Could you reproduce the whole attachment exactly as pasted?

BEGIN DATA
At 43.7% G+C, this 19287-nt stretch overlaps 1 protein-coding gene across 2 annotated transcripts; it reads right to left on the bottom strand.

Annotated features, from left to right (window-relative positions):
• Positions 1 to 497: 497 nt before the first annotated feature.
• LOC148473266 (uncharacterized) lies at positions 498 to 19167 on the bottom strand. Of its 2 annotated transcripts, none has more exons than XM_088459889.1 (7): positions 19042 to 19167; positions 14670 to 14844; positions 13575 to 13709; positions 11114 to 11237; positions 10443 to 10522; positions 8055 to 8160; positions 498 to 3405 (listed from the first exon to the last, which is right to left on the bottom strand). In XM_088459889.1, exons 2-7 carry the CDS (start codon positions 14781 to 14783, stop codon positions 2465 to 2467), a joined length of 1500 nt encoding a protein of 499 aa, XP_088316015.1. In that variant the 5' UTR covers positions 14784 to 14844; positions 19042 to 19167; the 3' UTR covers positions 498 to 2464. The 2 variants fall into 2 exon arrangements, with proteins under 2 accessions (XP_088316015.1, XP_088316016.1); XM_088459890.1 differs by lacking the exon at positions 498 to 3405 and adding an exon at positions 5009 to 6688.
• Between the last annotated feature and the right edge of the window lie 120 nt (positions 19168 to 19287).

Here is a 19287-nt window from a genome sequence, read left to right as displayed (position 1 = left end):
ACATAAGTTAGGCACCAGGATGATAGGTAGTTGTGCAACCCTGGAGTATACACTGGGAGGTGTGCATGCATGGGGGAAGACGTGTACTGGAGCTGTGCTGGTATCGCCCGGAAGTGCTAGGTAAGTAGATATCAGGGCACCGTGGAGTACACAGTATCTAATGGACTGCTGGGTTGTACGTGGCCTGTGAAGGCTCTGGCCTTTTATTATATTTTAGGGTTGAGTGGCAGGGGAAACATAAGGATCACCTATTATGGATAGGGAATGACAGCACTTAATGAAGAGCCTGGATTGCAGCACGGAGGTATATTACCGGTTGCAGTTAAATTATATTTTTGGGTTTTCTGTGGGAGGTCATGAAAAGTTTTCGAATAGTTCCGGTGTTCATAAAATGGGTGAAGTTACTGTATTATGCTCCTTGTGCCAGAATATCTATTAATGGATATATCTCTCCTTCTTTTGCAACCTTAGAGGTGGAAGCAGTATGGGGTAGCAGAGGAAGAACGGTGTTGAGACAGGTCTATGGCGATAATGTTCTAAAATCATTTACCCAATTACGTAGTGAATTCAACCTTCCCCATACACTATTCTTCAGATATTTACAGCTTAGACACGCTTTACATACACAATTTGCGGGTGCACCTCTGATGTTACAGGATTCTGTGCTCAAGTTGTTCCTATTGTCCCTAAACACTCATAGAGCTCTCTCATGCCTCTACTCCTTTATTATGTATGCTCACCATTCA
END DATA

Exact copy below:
At 43.7% G+C, this 19287-nt stretch overlaps 1 protein-coding gene across 2 annotated transcripts; it reads right to left on the bottom strand.

Annotated features, from left to right (window-relative positions):
• Positions 1 to 497: 497 nt before the first annotated feature.
• LOC148473266 (uncharacterized) lies at positions 498 to 19167 on the bottom strand. Of its 2 annotated transcripts, none has more exons than XM_088459889.1 (7): positions 19042 to 19167; positions 14670 to 14844; positions 13575 to 13709; positions 11114 to 11237; positions 10443 to 10522; positions 8055 to 8160; positions 498 to 3405 (listed from the first exon to the last, which is right to left on the bottom strand). In XM_088459889.1, exons 2-7 carry the CDS (start codon positions 14781 to 14783, stop codon positions 2465 to 2467), a joined length of 1500 nt encoding a protein of 499 aa, XP_088316015.1. In that variant the 5' UTR covers positions 14784 to 14844; positions 19042 to 19167; the 3' UTR covers positions 498 to 2464. The 2 variants fall into 2 exon arrangements, with proteins under 2 accessions (XP_088316015.1, XP_088316016.1); XM_088459890.1 differs by lacking the exon at positions 498 to 3405 and adding an exon at positions 5009 to 6688.
• Between the last annotated feature and the right edge of the window lie 120 nt (positions 19168 to 19287).

Here is a 19287-nt window from a genome sequence, read left to right as displayed (position 1 = left end):
ACATAAGTTAGGCACCAGGATGATAGGTAGTTGTGCAACCCTGGAGTATACACTGGGAGGTGTGCATGCATGGGGGAAGACGTGTACTGGAGCTGTGCTGGTATCGCCCGGAAGTGCTAGGTAAGTAGATATCAGGGCACCGTGGAGTACACAGTATCTAATGGACTGCTGGGTTGTACGTGGCCTGTGAAGGCTCTGGCCTTTTATTATATTTTAGGGTTGAGTGGCAGGGGAAACATAAGGATCACCTATTATGGATAGGGAATGACAGCACTTAATGAAGAGCCTGGATTGCAGCACGGAGGTATATTACCGGTTGCAGTTAAATTATATTTTTGGGTTTTCTGTGGGAGGTCATGAAAAGTTTTCGAATAGTTCCGGTGTTCATAAAATGGGTGAAGTTACTGTATTATGCTCCTTGTGCCAGAATATCTATTAATGGATATATCTCTCCTTCTTTTGCAACCTTAGAGGTGGAAGCAGTATGGGGTAGCAGAGGAAGAACGGTGTTGAGACAGGTCTATGGCGATAATGTTCTAAAATCATTTACCCAATTACGTAGTGAATTCAACCTTCCCCATACACTATTCTTCAGATATTTACAGCTTAGACACGCTTTACATACACAATTTGCGGGTGCACCTCTGATGTTACAGGATTCTGTGCTCAAGTTGTTCCTATTGTCCCTAAACACTCATAGAGCTCTCTCATGCCTCTACTCCTTTATTATGTATGCTCACCATTCA